Business and government need to formulate and discuss a plan which addresses: what precisely is economic growth, what determines it locally, what are the opportunities. Then look at local investment, regional investment and international investment development and how we should be doing it.
If government wants to intervene in the market, it has to do so by improving worker productivity. Perhaps by offering starting workers better savings opportunities - government and private businesses and our banks can start up a specific savings account specifically for entry level employees that offers a high interest rate on a portion of their salaries that are saved in those accounts or offer better shares and better ownership opportunities in the business.
Sasol's share holding scheme for entry level employees comes to mind, and better pension and retirement opportunities, better training opportunities, better education opportunities. Things that will really raise productivity in the business, not lower productivity as minimum wages do.
At the extreme, perhaps business management, including CEOs might accept a freeze or a slowdown in the growth in top salaries. But that is a small market intervention on a few individuals.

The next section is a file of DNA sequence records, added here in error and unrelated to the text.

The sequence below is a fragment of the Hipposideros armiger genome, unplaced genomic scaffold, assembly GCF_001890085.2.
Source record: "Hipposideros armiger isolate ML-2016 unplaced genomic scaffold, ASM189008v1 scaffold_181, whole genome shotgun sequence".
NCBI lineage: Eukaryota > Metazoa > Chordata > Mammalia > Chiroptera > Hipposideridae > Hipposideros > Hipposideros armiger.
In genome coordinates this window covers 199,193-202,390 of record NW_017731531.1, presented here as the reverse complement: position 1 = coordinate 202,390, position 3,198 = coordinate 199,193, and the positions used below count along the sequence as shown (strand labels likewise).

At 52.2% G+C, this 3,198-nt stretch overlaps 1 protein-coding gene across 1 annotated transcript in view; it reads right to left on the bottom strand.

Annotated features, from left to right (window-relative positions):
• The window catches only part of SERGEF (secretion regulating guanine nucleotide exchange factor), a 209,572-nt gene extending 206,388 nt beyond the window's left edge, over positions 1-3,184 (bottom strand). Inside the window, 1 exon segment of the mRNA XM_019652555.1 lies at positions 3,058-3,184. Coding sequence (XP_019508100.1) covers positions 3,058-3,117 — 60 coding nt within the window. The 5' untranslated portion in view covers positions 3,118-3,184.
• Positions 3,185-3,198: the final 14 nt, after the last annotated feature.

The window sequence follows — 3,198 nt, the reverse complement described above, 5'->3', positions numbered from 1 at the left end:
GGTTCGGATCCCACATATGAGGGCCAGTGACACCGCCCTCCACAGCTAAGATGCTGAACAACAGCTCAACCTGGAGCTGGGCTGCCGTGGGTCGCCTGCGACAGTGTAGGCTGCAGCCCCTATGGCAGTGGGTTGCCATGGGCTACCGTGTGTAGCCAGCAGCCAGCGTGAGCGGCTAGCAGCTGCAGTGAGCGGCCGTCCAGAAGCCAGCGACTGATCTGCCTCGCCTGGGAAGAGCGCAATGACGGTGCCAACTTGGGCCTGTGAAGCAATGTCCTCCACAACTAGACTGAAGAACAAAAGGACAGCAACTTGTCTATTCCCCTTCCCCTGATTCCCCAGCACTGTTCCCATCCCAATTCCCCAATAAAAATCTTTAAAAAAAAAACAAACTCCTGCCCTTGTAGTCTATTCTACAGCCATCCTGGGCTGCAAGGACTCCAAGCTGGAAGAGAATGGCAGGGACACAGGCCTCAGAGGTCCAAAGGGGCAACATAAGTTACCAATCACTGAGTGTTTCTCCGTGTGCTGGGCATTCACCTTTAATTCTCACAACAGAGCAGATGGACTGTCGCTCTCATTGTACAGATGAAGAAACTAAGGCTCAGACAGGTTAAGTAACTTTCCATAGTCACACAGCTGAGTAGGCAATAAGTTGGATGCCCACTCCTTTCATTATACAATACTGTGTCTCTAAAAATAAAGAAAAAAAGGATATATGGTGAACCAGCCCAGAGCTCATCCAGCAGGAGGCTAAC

At the [moment] economic growth is already low, with businesses carrying high electricity costs, high municipal, property tax costs, high labour costs relative to the size and wealth in the economy, high crime costs, high security costs, high transport costs, low worker health, high import costs due to the rand of many products used in business - cars, trucks, machines, tools, computers are expensive because the rand is very weak and a host of other costs.
Businesses aren't making money as is reflected by the low economic growth. The economy will fall even further as businesses have more costs to carry. They will delay hiring new staff until the they can afford the minimum wages.
READ: Weak rand curbs SA employers from hiring
Businesses and government needs to come together and formulate far better economic, local, regional and international investment and development plans.
The government should much rather intervene in terms of savings, shares and ownership of the business than in terms of artificial wage adjustments.
The labour market is really important as 70% of business costs are labour costs. The idea of minimum wages are completely against economic development theory, business development theory, completely against reality.
Government should focus on improving the factors that improve global competitiveness, look at the Global Economic Forum reports and find those factors that really determine economic growth and boost global exports.
There's no other way to wealth but global exports to 6 billion people and by creating a highly productive, low cost country.
* Join the debate by sending your views.Disclaimer: All articles and letters published on Fin24 have been independently written by members of the Fin24 community. The views of users published on Fin24 are therefore their own and do not necessarily represent those of Fin24.